Standing now at the beginning of my fifth decade of life, I look back at the myriad of ways in which those very retraditionalized dynamics—the same dynamics that scholars have identified as currently shaping societies and nations throughout the world—have in turn shaped my own life’s journey. These many years later, I often go back to that Rembrandt book handed to me by my grandfather’s comforting hand, that book that acquainted me at such an early age with the divine life revealed through great art, gazing at its pages of pictorial splendor and formative beauty.

As I’ve contemplated the brush strokes represented by the Rembrandt prints, I’ve come to see that his depictions of the life of Christ collectively constitute not simply the life Christ lived and lives, but indeed, the life that He gives, the gift of unending life that He has procured for all who are in Him. Little did I know at the time, but this is the life of Christ that my father—through the hands of my grandfather—ultimately shared with me. In the midst of death, that book became nothing less than the gift of life, a gift of the tradition of Truth, Goodness, and Beauty to which I forever belong.

DR. STEVE TURLEY is an internationally recognized scholar, speaker, author, and classical guitarist, and host of the popular Turley Talks (TurleyTalks.com). His YouTube channel showcases weekly his expertise on the world-wide rise of nationalism, populism, and traditionalism. A frequent guest on numerous talk radio shows, Dr. Steve has authored over 20 books on such topics as civilization, society, ritual, culture, education, and the arts, including Classical vs. Modern Education: A Vision from C.S. Lewis and Awakening Wonder: A Classical Guide to Truth, Goodness, and Beauty. His research and writings have appeared in Christianity and Literature, Calvin Theological Journal, First Things, Touchstone, and The Chesterton Review. He is a faculty member at Delaware Valley Classical School, New Castle, DE, where he teaches theology and rhetoric, and professor of fine arts at Eastern University.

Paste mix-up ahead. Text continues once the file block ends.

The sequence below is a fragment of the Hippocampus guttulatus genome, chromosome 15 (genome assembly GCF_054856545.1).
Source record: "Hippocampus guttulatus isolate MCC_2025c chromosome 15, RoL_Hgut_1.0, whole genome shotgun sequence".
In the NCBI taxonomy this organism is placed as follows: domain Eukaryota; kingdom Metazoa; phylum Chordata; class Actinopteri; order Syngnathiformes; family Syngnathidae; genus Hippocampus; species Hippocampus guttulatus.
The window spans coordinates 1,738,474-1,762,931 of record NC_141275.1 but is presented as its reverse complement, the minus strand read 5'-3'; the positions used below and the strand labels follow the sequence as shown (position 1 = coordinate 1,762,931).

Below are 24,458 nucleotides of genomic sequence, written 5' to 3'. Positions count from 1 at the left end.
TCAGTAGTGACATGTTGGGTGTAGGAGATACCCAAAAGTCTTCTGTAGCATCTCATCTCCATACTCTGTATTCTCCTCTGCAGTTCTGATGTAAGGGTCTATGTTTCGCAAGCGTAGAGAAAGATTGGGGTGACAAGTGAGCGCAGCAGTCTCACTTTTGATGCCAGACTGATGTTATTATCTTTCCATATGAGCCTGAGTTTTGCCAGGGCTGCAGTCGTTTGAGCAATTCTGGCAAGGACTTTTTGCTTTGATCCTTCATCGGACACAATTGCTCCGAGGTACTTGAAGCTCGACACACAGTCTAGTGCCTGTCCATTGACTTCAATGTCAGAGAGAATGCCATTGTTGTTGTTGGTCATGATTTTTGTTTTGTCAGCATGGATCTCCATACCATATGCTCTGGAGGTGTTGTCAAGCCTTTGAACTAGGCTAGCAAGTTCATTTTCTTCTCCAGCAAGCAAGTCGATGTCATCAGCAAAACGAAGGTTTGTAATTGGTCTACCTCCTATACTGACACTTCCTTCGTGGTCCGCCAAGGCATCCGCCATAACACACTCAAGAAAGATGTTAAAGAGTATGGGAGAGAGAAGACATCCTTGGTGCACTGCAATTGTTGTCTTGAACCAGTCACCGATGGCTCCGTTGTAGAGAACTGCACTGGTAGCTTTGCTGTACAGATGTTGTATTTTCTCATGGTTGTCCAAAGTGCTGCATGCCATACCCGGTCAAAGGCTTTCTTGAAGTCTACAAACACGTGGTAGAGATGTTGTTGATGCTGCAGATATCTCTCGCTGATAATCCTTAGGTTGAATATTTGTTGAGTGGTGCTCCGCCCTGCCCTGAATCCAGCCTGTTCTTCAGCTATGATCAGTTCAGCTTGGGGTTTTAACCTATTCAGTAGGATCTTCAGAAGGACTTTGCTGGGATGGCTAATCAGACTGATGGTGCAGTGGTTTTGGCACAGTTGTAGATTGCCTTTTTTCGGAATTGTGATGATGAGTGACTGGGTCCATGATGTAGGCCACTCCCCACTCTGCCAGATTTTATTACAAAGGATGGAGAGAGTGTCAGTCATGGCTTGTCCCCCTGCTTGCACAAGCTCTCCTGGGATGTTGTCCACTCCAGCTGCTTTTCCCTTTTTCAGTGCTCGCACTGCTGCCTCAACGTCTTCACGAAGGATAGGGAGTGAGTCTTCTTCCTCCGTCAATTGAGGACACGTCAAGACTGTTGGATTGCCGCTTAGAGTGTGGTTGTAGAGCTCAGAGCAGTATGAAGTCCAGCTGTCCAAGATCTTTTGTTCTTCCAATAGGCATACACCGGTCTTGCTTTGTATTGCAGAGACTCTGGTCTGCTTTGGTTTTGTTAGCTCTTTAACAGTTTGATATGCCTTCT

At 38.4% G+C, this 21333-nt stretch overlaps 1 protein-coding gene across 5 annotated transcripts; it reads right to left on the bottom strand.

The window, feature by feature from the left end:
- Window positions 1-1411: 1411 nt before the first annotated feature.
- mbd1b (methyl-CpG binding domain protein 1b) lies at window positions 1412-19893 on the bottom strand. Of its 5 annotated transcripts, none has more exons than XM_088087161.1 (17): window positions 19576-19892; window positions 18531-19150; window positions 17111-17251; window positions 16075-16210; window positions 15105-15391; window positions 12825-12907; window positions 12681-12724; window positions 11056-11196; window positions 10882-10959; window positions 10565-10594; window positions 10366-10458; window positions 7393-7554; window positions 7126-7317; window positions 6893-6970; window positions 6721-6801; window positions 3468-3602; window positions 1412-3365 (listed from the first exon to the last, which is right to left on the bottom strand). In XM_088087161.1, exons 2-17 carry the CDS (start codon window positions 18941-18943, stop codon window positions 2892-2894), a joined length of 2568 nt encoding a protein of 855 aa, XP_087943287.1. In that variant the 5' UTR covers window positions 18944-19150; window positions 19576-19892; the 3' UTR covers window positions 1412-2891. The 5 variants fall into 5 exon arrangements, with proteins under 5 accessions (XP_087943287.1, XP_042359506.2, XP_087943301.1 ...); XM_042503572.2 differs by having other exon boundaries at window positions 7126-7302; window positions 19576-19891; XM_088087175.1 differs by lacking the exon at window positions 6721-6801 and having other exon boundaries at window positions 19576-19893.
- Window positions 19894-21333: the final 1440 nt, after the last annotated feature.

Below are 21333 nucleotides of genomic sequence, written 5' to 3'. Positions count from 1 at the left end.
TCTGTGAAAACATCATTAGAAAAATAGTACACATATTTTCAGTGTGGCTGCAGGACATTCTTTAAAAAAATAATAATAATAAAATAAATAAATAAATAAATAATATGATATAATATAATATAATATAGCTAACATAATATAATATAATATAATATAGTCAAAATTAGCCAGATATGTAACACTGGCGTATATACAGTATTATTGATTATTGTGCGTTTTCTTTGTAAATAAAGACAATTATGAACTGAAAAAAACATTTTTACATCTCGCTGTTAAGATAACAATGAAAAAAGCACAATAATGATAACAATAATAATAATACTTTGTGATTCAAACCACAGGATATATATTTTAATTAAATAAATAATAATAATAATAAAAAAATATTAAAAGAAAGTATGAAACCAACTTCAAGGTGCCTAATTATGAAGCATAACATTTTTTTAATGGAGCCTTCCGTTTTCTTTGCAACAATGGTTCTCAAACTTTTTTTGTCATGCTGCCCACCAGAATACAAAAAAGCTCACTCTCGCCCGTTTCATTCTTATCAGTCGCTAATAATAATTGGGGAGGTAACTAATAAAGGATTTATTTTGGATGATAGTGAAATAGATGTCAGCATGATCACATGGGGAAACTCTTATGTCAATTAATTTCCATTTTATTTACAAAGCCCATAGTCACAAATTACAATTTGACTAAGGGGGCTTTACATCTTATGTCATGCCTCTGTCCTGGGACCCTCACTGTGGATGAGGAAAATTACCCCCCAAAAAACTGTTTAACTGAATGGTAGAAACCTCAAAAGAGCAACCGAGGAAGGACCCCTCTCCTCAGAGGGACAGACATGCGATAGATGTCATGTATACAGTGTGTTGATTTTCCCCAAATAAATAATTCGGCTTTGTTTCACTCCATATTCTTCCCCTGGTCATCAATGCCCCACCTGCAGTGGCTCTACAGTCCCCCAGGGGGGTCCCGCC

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In my book The Triumph of Tradition, I detail a number of processes and trends currently evidenced throughout the world in what scholars refer to as “retraditionalization.” Examples of retraditionalization abound. China is currently experiencing what may be the single greatest Christian revival ever recorded in the history of the church. Hungary’s government has declared its commitment to the revitalization of Christian civilization, all the while Poland has formally declared Jesus Christ as Lord and King over their nation. India is currently experiencing a massive Hindu nationalist revival led by the Bharatiya Janata Party which is the single largest democratic party on the planet. In the Russian Federation, the Orthodox Church has risen to a prominence not seen since the days of the tsars. And in Latin America, Pentecostalism is sweeping throughout the region all the while more Catholics are attending Mass than ever before. This is not simply a Christian phenomenon, as it’s happening in Islamic and Hindu nations as well.